One night last week I dreamed I was hurrying as fast as I could. I was at an airport, Philadelphia, I think. I was alone, running to find my gate to catch my flight. I made a quick stop in one of the restrooms on my way. Then I continued running toward my gate, carrying my bags. A few minutes later I realized I’d left my coat in the restroom. Despite my hurry, I turned around to go back for my coat. It was still there. I grabbed it and continued running toward my gate. I finally got to the gate, ten minutes after my plane was supposed to have departed. Fortunately, the flight was running late, just like me, and I was able to get on the plane.
Then my clock radio came on. I remember thinking – I’m so glad I can wake up and stop this mad race through the airport. I am home. I don’t have to rush to get here. I can relax. I don’t have to hurry.
I stayed in bed for a few minutes thinking about this dream. Then I got up to begin my day, intentionally not hurrying.
Why did I have this dream last week?
Thirty years ago when I lived in Chicago and worked for Northwest Industries I frequently traveled to Reading, Pennsylvania to work on IT projects for General Battery Corporation, one of the companies owned by Northwest Industries. I had many flights in and out of the Philadelphia airport, but I rarely was in a big hurry. One of my colleagues, Jan Persson, had taught me that I didn’t have to schedule my time so that I would always be in a hurry. There was another way. He taught me to allow two hours to get from my office in the Sears Tower in downtown Chicago to O’Hare Airport. Usually, the cab could get me there in 30 minutes, but if I allowed two hours, I never had to worry about missing a flight. If I ended up having an hour to waste at the airport, I didn’t have to waste it – I could find a lounge area, have a snack, open up my briefcase and actually do some work. Or, better yet, take some time to read. This could be good, productive time. Since cell phones hadn’t been invented yet, I wouldn’t have any interruptions at the airport.
Thinking back 30 years to those frequent trips to Philadelphia, both with Jan and sometimes traveling alone, brought my mind back to learning not to hurry. That’s a hard lesson to remember in our culture. Our society seems to equate being busy and having to hurry with being important and worthwhile. If we don’t have to hurry, that must mean we don’t have anything important to do.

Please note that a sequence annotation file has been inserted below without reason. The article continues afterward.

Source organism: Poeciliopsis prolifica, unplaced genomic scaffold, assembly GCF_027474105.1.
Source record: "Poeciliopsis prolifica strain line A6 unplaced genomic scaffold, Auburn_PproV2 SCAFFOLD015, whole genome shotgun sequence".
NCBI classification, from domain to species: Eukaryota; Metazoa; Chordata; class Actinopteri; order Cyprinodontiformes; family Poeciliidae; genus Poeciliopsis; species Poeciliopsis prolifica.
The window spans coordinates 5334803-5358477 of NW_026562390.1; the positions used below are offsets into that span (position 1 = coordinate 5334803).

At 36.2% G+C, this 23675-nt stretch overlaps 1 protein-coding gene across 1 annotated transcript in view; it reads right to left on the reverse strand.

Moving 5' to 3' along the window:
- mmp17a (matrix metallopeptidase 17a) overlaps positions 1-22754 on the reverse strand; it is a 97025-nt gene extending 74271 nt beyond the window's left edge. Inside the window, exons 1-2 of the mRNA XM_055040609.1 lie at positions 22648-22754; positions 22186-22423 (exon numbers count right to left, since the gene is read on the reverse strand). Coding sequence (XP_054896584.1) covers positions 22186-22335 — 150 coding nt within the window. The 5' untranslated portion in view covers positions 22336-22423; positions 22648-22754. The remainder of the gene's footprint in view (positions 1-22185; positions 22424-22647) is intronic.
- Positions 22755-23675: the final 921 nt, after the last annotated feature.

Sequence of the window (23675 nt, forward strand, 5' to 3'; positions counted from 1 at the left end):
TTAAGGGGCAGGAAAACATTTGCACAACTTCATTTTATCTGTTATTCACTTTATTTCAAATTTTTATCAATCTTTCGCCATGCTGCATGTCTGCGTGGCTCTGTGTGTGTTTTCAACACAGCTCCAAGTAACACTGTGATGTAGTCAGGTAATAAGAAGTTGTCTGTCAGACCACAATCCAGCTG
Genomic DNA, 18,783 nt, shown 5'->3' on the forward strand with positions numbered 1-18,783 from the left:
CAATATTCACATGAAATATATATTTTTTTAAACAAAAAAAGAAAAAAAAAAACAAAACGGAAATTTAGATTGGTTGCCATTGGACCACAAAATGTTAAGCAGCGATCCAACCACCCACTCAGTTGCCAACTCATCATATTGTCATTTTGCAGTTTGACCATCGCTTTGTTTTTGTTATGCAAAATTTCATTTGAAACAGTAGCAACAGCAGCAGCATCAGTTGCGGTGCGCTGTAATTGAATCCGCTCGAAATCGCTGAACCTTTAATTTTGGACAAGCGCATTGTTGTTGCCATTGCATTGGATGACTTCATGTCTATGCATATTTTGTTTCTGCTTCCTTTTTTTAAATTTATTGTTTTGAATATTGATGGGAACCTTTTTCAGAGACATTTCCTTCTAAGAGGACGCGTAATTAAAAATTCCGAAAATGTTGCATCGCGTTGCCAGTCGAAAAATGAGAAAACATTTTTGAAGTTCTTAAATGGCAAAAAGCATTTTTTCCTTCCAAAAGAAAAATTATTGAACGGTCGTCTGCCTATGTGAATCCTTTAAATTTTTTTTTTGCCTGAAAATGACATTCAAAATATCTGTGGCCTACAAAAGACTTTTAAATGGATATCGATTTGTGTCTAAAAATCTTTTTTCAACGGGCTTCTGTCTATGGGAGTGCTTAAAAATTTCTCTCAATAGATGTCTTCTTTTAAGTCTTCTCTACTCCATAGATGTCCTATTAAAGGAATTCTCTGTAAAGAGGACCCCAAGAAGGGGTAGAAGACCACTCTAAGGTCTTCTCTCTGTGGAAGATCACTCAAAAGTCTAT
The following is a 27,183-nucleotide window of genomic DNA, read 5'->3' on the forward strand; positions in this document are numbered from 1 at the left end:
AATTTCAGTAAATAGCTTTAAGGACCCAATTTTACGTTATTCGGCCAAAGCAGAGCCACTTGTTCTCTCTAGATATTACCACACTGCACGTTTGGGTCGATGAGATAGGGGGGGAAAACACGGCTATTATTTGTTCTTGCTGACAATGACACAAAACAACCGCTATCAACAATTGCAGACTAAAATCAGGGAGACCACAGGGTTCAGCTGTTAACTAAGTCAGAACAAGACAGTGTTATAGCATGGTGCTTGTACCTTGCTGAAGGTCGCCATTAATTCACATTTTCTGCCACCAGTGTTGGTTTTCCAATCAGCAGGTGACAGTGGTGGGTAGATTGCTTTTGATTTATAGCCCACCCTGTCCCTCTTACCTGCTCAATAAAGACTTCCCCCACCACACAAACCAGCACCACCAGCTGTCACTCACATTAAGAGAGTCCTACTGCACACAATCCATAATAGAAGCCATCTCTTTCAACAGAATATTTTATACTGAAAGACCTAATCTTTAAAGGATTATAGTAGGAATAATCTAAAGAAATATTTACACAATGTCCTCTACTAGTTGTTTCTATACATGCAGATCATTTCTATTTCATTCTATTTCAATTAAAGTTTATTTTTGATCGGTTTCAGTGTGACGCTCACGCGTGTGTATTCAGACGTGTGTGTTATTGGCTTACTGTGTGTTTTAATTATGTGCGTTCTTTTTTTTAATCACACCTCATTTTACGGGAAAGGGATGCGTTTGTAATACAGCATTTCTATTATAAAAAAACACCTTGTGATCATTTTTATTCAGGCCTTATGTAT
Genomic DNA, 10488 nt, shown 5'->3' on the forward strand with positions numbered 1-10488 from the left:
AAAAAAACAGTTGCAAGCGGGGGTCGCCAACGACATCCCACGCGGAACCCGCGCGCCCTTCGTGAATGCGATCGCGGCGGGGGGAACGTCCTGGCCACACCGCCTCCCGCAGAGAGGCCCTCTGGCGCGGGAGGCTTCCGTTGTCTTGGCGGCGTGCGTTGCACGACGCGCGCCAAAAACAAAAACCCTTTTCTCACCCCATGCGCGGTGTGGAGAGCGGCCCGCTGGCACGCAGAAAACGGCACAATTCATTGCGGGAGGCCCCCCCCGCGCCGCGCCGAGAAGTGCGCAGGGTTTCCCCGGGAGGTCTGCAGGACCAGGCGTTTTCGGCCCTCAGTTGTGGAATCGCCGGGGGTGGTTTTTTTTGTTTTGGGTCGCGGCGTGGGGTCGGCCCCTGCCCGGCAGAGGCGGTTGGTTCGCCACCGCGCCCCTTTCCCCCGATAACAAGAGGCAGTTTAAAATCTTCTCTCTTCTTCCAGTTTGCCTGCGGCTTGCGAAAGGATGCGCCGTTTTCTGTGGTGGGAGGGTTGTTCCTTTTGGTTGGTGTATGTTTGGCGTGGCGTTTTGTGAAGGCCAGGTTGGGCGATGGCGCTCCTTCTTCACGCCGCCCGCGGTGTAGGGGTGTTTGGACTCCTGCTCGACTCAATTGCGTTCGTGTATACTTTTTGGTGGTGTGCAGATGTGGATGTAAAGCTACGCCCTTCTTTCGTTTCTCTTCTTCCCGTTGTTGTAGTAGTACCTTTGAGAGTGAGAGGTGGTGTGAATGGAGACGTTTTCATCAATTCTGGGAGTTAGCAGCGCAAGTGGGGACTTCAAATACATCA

Hmmm. Maybe I should re-think my commitment to giving up hurry for Lent… Remember, that’s what I wrote about in my blog last week. Does my fast from hurrying imply that I’m giving up doing things that are important and worthwhile during Lent? I don’t think so. I’ve started reading Alan Fadling’s book, An Unhurried Life, that I mentioned in last week’s blog. Stephen A. Macchia, founder and president of Leadership Transformation, is quoted on the back cover of the book:
An Unhurried Life unearths our idol of efficiency and the incessant struggle to catch up, keep up and stay up with the velocity of our high-energy world. Fadling invites us into a countercultural way of being present to God and to one another.
I’m taking my time through this book. I’m not far enough in my reading to have reached any conclusions of my own yet, but if learning to live an unhurried life means I will be more “present to God and to one another,” I think I’m moving in the right direction.
In the first chapter of the book, Fadling makes the point that Jesus lived his life on earth at a relaxed pace. He spent the first 40 days of his ministry in the wilderness. He frequently went off by himself to spend time in prayer. He took his time getting to see his friend Lazarus – taking so much time that Lazarus died before he got there. According to Fadling, perhaps the best word to describe Jesus’ approach to life is relaxed.
I don’t think I can picture Jesus rushing through the Philadelphia airport, but I’m pretty sure he would have taken the time to go back to get the coat he forgot in the restroom, especially if the coat would keep his mother warm for another twenty years.
I guess God is going to use a variety of media to help me learn more about “not hurrying” throughout Lent this year.